- Eliminate the surprises. Some surprises are great, but discovering that you owe hundreds or even thousands of dollars by April 15th would not be one of them for most of us. By knowing that you owe taxes in November or December, you can eliminate the shock and allow time to make needed adjustments – which leads us to #2.
- Have time to make changes. By doing the projection, you will have time to make changes. For instance, if you have a business you may be able to purchase that piece of needed equipment or extend a bonus payment to a valued employee or yourself! If you are an individual who receives a W-2, you may want to adjust your withholding, decreasing the amount you will owe at the end of the year, and reducing any penalty for underpayment of your taxes – which takes us to #3.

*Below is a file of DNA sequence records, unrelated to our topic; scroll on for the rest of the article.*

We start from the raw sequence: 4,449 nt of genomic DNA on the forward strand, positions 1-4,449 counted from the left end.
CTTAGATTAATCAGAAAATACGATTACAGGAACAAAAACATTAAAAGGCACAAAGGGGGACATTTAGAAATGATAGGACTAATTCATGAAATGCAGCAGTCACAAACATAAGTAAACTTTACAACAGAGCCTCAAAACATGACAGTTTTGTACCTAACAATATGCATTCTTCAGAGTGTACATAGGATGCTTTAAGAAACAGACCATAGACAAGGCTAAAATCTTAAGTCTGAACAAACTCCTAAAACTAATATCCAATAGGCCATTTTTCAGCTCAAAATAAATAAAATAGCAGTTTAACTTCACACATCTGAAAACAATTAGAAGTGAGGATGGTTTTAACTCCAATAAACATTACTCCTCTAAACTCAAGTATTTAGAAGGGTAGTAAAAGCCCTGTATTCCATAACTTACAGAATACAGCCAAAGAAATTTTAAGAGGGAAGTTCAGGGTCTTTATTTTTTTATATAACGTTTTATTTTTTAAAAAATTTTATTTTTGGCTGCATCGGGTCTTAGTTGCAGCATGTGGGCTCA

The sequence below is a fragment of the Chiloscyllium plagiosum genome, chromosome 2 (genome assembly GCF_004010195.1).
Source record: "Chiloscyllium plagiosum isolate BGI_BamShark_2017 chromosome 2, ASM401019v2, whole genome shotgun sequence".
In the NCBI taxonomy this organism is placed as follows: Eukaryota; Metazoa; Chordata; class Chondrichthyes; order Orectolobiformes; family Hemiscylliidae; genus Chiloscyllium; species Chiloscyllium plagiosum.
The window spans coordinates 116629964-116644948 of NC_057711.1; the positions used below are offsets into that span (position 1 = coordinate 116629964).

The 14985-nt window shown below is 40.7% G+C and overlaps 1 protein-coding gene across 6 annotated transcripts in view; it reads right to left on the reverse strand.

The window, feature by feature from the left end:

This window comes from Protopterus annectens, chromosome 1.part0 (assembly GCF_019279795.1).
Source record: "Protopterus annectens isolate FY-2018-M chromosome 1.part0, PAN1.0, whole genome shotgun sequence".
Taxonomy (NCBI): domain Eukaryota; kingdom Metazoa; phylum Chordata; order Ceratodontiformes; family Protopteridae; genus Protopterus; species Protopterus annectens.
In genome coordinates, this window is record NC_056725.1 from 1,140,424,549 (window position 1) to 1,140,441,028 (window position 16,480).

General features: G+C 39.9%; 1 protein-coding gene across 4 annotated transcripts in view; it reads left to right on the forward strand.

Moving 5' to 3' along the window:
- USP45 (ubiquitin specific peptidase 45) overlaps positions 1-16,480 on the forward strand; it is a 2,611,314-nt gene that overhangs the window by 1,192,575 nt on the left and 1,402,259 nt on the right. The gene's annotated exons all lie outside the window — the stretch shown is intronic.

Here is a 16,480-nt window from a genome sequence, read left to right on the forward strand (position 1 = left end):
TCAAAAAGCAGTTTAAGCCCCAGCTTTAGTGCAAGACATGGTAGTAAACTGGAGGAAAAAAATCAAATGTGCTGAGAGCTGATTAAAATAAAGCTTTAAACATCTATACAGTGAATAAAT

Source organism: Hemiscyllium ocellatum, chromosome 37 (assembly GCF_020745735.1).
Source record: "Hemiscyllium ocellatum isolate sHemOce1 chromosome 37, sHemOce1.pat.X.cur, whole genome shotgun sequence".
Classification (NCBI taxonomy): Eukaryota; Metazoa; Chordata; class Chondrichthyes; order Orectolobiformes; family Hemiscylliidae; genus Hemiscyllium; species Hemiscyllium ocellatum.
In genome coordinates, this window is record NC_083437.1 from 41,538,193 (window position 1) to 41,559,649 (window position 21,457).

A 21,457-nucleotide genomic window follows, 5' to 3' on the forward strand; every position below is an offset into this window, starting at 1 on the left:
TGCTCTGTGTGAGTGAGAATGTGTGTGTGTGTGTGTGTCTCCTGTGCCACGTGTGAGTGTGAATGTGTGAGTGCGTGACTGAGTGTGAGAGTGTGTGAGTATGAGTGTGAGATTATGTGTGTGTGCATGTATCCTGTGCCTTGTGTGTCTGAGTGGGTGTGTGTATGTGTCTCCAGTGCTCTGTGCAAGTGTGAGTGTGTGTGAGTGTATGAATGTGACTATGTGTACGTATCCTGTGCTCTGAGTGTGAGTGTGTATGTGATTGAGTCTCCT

- Reduce or eliminate penalties. If you owe money for your taxes, the next question I would ask is will you be subject to an underpayment penalty for not paying your taxes during 2016 or can you wait until April 18, 2017 (delayed date due to observance of Emancipation Day) to pay the balance owed? If you owe over $1,000, there are two exceptions that will keep you from owing a penalty. 1) You have paid in 90% of the tax you owed for the current year, or 2) you paid in 100% of your prior year’s tax liability (110% if your adjusted gross income was over $150,000 last year). If you meet either of these exceptions, you are not subject to an underpayment penalty and you can postpone payment in the amount owed until April 18, 2017. As you can see, the first exception requires that you estimate your tax liability during the current year paying in at least 90% of what is owed. This estimate can be tricky, so most people I know take advantage of the second exception by paying what is called a “safe harbor” estimate. This estimate is based on the prior year tax liability which is a known amount and can be easily and exactly calculated.